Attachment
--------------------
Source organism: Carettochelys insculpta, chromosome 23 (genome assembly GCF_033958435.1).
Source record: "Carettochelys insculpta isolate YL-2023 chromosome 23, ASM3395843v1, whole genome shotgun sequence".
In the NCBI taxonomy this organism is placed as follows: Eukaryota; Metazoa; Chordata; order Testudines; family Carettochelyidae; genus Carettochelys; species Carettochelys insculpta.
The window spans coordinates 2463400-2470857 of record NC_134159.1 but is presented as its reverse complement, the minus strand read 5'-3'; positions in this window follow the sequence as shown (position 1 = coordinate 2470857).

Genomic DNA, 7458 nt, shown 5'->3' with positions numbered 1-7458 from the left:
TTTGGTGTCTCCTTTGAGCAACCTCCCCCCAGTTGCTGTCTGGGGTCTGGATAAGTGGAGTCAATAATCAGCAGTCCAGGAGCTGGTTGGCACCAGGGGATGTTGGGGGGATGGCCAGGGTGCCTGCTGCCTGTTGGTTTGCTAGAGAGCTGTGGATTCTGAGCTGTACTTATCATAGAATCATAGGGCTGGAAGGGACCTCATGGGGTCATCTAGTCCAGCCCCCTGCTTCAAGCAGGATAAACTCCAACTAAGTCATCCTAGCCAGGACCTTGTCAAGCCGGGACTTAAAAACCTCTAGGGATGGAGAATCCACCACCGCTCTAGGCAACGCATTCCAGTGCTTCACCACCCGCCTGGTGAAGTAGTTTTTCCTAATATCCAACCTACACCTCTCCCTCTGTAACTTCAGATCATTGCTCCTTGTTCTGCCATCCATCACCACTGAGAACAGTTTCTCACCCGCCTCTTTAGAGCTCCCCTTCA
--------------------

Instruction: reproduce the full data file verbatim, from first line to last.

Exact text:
Source organism: Carettochelys insculpta, chromosome 23 (genome assembly GCF_033958435.1).
Source record: "Carettochelys insculpta isolate YL-2023 chromosome 23, ASM3395843v1, whole genome shotgun sequence".
In the NCBI taxonomy this organism is placed as follows: Eukaryota; Metazoa; Chordata; order Testudines; family Carettochelyidae; genus Carettochelys; species Carettochelys insculpta.
The window spans coordinates 2463400-2470857 of record NC_134159.1 but is presented as its reverse complement, the minus strand read 5'-3'; positions in this window follow the sequence as shown (position 1 = coordinate 2470857).

Genomic DNA, 7458 nt, shown 5'->3' with positions numbered 1-7458 from the left:
TTTGGTGTCTCCTTTGAGCAACCTCCCCCCAGTTGCTGTCTGGGGTCTGGATAAGTGGAGTCAATAATCAGCAGTCCAGGAGCTGGTTGGCACCAGGGGATGTTGGGGGGATGGCCAGGGTGCCTGCTGCCTGTTGGTTTGCTAGAGAGCTGTGGATTCTGAGCTGTACTTATCATAGAATCATAGGGCTGGAAGGGACCTCATGGGGTCATCTAGTCCAGCCCCCTGCTTCAAGCAGGATAAACTCCAACTAAGTCATCCTAGCCAGGACCTTGTCAAGCCGGGACTTAAAAACCTCTAGGGATGGAGAATCCACCACCGCTCTAGGCAACGCATTCCAGTGCTTCACCACCCGCCTGGTGAAGTAGTTTTTCCTAATATCCAACCTACACCTCTCCCTCTGTAACTTCAGATCATTGCTCCTTGTTCTGCCATCCATCACCACTGAGAACAGTTTCTCACCCGCCTCTTTAGAGCTCCCCTTCA